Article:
I'm partial to his Berserker stuff. I mentioned it a little bit when I talked about ITSELF SURPRISED, the Zelazny-penned Berserker story over here:

      He wrote that series for decades, and the tone of each book can vary radically, from straight up military SF to puzzle story to character study.

      I'm not as into his fantasy stuff, but I enjoyed the various Books of Swords when I read them. I haven't read beyond the first trilogy.

      I read one of his Dracula books, but I couldn't really get into it. That was ages ago, though, so perhaps that's more a reflection of my tastes at the time than of the quality of the book.

  9. The reason you don't hear Saberhagen's voice in COILS is because of the way this novel was written. Zelazny wrote a brief outline, Saberhagen wrote a detailed outline, and then Zelazny wrote the full and final version. So that means that all the words are Zelazny's unless some phrases from Saberhagen's outline survived intact. In contrast, with DEUS IRAE, Zelazny and Dick alternated writing sections without revising each other's work, and the original manuscript showed the alternating type faces of Dick's versus Zelazny's typewriters.

    I own Zelazny's original hand-written outline of COILS. He then typed it, probably revised it a bit, and gave it to Saberhagen. After deciphering his scrawl on the original version, we published it in NINE BLACK DOVES, Volume 5 of THE COLLECTED STORIES OF ROGER ZELAZNY. So if you want to see how Zelazny's original idea differs from the final novel, read it there.


    1. I'm actually somewhat pleased that I started my Zelazny blogging before I had the full set of THE COLLECTED STORIES, simply because they are such a definitive work. If I had all of them when I started here, I don't know if I would have been moved to write about Zelazny, because Dr. Kovacs and his fellows got there first and did it better.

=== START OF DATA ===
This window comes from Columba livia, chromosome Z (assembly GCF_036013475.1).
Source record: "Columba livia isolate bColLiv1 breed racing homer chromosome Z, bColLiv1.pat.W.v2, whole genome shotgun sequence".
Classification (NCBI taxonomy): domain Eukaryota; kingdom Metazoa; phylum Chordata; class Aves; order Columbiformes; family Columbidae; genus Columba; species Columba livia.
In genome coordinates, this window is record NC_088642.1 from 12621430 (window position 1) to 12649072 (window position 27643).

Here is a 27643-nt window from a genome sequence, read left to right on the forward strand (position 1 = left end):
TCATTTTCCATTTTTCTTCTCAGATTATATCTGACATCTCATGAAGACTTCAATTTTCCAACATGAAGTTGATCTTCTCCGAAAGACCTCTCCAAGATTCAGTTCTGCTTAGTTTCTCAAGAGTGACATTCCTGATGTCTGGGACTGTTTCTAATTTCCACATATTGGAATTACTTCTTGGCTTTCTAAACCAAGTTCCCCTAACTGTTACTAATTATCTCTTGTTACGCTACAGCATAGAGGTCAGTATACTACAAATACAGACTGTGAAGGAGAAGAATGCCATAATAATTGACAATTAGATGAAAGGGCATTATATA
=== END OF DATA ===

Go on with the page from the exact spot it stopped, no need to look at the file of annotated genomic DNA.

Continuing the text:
10. I was a big fan of the Berserker stories back in the '70s, when I was a teenager. Recently I reread a few of the stories and found them underwhelming, to say the least -- first Saberhagan would tell us how fearsome and devastating the Berserkers were, and then some Berserker would easily be defeated via some trick or gimmick. In one story a Berserker is defeated when some kind of alien monkey-dog beats it at checkers. The Golden Age of sf is 13 . . .

    1. If I recall correctly, that story with the alien monkey-dog was the very first Berserker story. I hated that one. It was opaque, it was hard to follow and not nearly as clever as he thought it was.

      My favorite Berserker story, though, is the one where this guy is playing a wargame with his ex when there is this Berserker on the loose. She has this mental block where she can't bring herself to exploit a strong position against him. She beats him and he realizes that the Berserker must be in the control room with her. So he rounds up the Security team and they go to confront the Berserker. It ambushes them but gets nailed by a bunch of drones set to blast anything that moved faster than a human could.

      If you'll forgive a digression, I thought that my girlfriend (and later wife) suffered from that same flaw until we played our first game of Magic the Gathering together. I gave her my white/red wall/direct damage to play in the big multi-player game, figuring that I'd get rid of everybody else and she'd be easy meat at that point. So I get rid of everybody else and Jen is like, "Okay, I fireball you for 23...and fork it! Whee!"